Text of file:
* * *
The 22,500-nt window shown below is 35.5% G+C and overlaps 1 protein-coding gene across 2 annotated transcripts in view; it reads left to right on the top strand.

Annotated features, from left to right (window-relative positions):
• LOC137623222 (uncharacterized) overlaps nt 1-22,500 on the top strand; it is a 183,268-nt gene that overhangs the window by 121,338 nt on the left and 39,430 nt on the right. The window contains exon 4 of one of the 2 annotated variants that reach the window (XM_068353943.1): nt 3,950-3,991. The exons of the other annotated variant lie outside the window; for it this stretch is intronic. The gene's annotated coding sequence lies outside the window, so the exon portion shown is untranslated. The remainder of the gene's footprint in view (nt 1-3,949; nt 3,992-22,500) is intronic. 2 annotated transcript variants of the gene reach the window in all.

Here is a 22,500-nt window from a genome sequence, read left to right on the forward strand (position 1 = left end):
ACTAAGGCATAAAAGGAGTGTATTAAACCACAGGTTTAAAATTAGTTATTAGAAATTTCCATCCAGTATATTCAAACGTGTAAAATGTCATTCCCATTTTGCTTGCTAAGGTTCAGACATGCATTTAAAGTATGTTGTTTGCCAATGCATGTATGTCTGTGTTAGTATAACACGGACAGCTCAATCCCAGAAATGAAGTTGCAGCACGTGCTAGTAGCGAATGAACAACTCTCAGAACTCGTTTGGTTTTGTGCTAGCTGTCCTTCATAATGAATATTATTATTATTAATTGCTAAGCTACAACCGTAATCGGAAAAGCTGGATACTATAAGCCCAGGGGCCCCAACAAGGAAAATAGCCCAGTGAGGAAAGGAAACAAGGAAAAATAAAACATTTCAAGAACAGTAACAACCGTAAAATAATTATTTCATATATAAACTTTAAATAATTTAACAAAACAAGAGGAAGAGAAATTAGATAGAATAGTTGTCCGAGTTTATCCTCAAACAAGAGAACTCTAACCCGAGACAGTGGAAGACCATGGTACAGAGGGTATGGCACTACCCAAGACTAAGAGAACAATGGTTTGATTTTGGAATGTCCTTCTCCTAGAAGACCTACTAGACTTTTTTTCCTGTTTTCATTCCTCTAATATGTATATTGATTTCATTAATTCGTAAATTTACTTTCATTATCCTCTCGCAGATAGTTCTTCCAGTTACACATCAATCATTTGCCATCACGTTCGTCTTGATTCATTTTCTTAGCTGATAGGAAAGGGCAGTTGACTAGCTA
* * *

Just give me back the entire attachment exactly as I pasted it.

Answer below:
The 22,500-nt window shown below is 35.5% G+C and overlaps 1 protein-coding gene across 2 annotated transcripts in view; it reads left to right on the top strand.

Annotated features, from left to right (window-relative positions):
• LOC137623222 (uncharacterized) overlaps nt 1-22,500 on the top strand; it is a 183,268-nt gene that overhangs the window by 121,338 nt on the left and 39,430 nt on the right. The window contains exon 4 of one of the 2 annotated variants that reach the window (XM_068353943.1): nt 3,950-3,991. The exons of the other annotated variant lie outside the window; for it this stretch is intronic. The gene's annotated coding sequence lies outside the window, so the exon portion shown is untranslated. The remainder of the gene's footprint in view (nt 1-3,949; nt 3,992-22,500) is intronic. 2 annotated transcript variants of the gene reach the window in all.

Here is a 22,500-nt window from a genome sequence, read left to right on the forward strand (position 1 = left end):
ACTAAGGCATAAAAGGAGTGTATTAAACCACAGGTTTAAAATTAGTTATTAGAAATTTCCATCCAGTATATTCAAACGTGTAAAATGTCATTCCCATTTTGCTTGCTAAGGTTCAGACATGCATTTAAAGTATGTTGTTTGCCAATGCATGTATGTCTGTGTTAGTATAACACGGACAGCTCAATCCCAGAAATGAAGTTGCAGCACGTGCTAGTAGCGAATGAACAACTCTCAGAACTCGTTTGGTTTTGTGCTAGCTGTCCTTCATAATGAATATTATTATTATTAATTGCTAAGCTACAACCGTAATCGGAAAAGCTGGATACTATAAGCCCAGGGGCCCCAACAAGGAAAATAGCCCAGTGAGGAAAGGAAACAAGGAAAAATAAAACATTTCAAGAACAGTAACAACCGTAAAATAATTATTTCATATATAAACTTTAAATAATTTAACAAAACAAGAGGAAGAGAAATTAGATAGAATAGTTGTCCGAGTTTATCCTCAAACAAGAGAACTCTAACCCGAGACAGTGGAAGACCATGGTACAGAGGGTATGGCACTACCCAAGACTAAGAGAACAATGGTTTGATTTTGGAATGTCCTTCTCCTAGAAGACCTACTAGACTTTTTTTCCTGTTTTCATTCCTCTAATATGTATATTGATTTCATTAATTCGTAAATTTACTTTCATTATCCTCTCGCAGATAGTTCTTCCAGTTACACATCAATCATTTGCCATCACGTTCGTCTTGATTCATTTTCTTAGCTGATAGGAAAGGGCAGTTGACTAGCTA